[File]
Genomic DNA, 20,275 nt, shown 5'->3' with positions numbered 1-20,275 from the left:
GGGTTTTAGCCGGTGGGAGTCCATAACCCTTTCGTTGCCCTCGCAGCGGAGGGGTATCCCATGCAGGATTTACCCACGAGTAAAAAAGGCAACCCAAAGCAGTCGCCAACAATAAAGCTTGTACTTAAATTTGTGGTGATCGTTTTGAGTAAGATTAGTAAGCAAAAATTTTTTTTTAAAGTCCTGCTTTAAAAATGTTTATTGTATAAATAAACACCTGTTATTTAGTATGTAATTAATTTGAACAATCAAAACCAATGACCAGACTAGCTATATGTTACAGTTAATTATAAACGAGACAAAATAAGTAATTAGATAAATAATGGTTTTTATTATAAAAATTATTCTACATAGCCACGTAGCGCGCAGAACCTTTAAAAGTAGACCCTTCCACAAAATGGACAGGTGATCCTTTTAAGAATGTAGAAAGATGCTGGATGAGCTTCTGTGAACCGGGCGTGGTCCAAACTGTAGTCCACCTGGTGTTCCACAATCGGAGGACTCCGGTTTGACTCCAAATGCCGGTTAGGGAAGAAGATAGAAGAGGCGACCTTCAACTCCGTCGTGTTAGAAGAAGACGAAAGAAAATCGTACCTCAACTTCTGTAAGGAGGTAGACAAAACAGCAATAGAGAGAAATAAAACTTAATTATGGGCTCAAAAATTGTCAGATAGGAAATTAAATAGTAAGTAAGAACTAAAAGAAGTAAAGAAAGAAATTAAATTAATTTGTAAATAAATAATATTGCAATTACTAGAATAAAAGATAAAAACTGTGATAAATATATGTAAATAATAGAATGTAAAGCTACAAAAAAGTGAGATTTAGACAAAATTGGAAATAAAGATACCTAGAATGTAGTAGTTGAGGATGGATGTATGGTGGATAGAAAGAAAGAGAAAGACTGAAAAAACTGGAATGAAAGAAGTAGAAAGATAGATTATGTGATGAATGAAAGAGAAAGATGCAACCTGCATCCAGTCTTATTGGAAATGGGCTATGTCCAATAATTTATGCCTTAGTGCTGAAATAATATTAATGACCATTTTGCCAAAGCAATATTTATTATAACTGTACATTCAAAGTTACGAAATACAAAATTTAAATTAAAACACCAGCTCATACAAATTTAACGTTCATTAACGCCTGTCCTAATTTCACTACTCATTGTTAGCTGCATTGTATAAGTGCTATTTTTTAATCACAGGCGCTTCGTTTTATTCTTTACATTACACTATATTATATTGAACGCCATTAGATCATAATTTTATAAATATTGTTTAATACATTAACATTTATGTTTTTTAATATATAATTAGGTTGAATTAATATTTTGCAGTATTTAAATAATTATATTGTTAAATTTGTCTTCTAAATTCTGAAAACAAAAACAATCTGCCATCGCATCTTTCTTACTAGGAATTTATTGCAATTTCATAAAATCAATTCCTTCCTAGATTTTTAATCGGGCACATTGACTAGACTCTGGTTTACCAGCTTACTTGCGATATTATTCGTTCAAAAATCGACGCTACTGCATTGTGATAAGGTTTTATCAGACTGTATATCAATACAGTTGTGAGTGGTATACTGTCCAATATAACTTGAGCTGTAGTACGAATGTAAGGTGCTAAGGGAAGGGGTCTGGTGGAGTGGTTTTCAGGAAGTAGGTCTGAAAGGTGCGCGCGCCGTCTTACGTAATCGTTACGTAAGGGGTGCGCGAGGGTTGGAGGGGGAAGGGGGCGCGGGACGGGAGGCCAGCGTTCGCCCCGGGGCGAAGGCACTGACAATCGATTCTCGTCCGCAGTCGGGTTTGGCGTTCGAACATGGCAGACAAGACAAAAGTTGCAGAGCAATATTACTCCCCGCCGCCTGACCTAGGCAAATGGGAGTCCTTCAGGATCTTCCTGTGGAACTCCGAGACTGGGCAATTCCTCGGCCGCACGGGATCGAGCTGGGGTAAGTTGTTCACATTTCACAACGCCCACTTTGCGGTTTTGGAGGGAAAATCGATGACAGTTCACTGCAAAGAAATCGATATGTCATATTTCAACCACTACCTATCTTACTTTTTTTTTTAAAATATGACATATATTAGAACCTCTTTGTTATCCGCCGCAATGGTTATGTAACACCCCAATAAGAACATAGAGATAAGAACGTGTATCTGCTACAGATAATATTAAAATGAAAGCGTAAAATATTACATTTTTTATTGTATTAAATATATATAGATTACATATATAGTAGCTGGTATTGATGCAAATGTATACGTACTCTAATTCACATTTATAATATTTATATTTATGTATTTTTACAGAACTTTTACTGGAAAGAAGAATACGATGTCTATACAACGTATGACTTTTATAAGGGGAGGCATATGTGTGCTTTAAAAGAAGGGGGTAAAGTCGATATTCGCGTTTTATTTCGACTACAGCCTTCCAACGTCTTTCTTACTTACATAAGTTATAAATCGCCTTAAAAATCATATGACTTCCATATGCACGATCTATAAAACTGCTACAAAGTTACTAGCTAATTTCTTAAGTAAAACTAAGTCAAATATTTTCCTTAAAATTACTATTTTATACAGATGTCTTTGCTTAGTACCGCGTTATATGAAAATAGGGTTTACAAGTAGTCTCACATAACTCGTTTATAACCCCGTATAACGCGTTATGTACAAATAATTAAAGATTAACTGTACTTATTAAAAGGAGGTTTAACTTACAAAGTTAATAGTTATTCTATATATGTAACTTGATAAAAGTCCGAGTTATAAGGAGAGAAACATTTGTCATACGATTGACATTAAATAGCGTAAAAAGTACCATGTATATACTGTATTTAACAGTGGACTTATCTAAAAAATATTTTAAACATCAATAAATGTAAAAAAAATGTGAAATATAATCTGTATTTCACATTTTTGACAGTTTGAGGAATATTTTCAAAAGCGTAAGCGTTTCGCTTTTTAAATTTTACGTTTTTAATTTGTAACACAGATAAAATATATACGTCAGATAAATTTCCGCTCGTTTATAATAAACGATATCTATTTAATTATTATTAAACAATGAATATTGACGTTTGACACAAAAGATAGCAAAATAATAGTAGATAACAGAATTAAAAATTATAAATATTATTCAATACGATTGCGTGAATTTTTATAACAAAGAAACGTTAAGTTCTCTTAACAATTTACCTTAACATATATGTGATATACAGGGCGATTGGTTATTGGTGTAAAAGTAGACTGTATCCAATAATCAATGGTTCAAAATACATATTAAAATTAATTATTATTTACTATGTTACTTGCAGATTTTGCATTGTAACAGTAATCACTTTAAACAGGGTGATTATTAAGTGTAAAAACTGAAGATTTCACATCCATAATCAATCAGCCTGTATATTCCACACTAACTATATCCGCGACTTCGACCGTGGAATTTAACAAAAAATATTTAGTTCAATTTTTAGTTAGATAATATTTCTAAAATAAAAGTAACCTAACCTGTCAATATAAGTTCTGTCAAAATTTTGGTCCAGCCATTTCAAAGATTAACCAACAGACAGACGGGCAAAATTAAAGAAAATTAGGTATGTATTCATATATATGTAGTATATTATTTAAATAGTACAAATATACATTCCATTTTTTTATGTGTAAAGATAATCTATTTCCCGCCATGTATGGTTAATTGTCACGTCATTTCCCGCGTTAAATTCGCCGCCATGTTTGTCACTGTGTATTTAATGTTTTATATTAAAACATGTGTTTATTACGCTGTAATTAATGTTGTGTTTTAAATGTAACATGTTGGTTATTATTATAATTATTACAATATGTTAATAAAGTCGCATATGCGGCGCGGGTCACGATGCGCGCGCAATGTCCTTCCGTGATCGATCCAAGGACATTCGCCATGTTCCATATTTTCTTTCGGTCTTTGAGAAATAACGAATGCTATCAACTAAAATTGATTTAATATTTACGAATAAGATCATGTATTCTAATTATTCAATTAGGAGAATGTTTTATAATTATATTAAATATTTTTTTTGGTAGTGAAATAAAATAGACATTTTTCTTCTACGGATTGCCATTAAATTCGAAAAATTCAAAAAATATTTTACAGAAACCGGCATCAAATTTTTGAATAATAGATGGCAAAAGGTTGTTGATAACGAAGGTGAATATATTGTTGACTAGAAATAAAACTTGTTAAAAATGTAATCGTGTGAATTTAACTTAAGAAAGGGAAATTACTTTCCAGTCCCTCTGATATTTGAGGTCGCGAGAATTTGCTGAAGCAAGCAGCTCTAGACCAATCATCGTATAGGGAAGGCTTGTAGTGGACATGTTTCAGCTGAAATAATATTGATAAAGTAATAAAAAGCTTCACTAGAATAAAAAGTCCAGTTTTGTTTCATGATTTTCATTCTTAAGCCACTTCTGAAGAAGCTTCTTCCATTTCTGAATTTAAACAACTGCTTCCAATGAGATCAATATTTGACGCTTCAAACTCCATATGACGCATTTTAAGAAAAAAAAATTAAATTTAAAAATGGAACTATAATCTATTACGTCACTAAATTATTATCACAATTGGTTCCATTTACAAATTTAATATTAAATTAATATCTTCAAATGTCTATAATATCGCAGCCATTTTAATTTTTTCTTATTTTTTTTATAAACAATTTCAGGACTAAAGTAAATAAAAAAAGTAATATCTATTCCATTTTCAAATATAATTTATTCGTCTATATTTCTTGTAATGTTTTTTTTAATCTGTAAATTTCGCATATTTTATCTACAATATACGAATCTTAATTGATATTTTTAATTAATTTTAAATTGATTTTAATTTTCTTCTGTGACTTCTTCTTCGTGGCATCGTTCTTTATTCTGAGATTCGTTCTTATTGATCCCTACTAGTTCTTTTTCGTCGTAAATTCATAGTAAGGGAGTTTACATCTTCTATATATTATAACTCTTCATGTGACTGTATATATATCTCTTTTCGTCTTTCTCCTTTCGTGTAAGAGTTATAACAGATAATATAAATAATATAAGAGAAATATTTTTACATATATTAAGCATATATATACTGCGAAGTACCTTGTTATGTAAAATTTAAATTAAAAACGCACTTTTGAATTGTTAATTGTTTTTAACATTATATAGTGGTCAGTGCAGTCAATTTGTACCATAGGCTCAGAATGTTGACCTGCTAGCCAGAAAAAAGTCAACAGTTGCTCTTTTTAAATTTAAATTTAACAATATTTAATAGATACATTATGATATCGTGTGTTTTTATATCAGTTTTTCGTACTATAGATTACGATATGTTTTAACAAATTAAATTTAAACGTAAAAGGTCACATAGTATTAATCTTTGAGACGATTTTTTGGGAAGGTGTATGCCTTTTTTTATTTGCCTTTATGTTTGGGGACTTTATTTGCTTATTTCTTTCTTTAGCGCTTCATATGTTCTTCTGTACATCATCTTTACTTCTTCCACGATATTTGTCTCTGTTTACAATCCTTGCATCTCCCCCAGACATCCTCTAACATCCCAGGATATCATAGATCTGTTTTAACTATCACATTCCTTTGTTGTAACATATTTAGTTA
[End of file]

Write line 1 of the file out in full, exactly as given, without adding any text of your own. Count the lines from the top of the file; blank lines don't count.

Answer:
Genomic DNA, 20,275 nt, shown 5'->3' with positions numbered 1-20,275 from the left: